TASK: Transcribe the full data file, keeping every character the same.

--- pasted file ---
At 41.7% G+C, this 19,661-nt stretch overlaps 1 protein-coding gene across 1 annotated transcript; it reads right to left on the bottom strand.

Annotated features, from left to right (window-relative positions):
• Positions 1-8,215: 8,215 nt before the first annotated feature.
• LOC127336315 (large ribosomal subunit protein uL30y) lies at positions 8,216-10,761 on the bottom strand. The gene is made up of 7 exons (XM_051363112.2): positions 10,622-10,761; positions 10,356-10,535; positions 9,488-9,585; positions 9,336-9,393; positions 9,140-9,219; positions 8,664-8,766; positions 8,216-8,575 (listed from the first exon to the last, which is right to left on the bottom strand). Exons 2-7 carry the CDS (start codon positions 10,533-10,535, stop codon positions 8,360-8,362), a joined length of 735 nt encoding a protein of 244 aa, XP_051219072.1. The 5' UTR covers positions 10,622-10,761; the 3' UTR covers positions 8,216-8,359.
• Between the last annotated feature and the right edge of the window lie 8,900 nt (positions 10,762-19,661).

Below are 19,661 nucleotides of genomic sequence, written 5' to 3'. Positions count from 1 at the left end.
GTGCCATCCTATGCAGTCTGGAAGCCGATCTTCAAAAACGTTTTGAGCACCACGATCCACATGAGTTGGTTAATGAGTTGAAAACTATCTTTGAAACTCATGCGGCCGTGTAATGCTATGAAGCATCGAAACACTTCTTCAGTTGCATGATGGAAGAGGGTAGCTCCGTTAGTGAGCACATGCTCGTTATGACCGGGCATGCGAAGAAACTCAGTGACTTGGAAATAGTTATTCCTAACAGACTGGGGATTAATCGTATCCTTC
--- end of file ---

At 41.7% G+C, this 19,661-nt stretch overlaps 1 protein-coding gene across 1 annotated transcript; it reads right to left on the bottom strand.

Annotated features, from left to right (window-relative positions):
• Positions 1-8,215: 8,215 nt before the first annotated feature.
• LOC127336315 (large ribosomal subunit protein uL30y) lies at positions 8,216-10,761 on the bottom strand. The gene is made up of 7 exons (XM_051363112.2): positions 10,622-10,761; positions 10,356-10,535; positions 9,488-9,585; positions 9,336-9,393; positions 9,140-9,219; positions 8,664-8,766; positions 8,216-8,575 (listed from the first exon to the last, which is right to left on the bottom strand). Exons 2-7 carry the CDS (start codon positions 10,533-10,535, stop codon positions 8,360-8,362), a joined length of 735 nt encoding a protein of 244 aa, XP_051219072.1. The 5' UTR covers positions 10,622-10,761; the 3' UTR covers positions 8,216-8,359.
• Between the last annotated feature and the right edge of the window lie 8,900 nt (positions 10,762-19,661).

Below are 19,661 nucleotides of genomic sequence, written 5' to 3'. Positions count from 1 at the left end.
GTGCCATCCTATGCAGTCTGGAAGCCGATCTTCAAAAACGTTTTGAGCACCACGATCCACATGAGTTGGTTAATGAGTTGAAAACTATCTTTGAAACTCATGCGGCCGTGTAATGCTATGAAGCATCGAAACACTTCTTCAGTTGCATGATGGAAGAGGGTAGCTCCGTTAGTGAGCACATGCTCGTTATGACCGGGCATGCGAAGAAACTCAGTGACTTGGAAATAGTTATTCCTAACAGACTGGGGATTAATCGTATCCTTC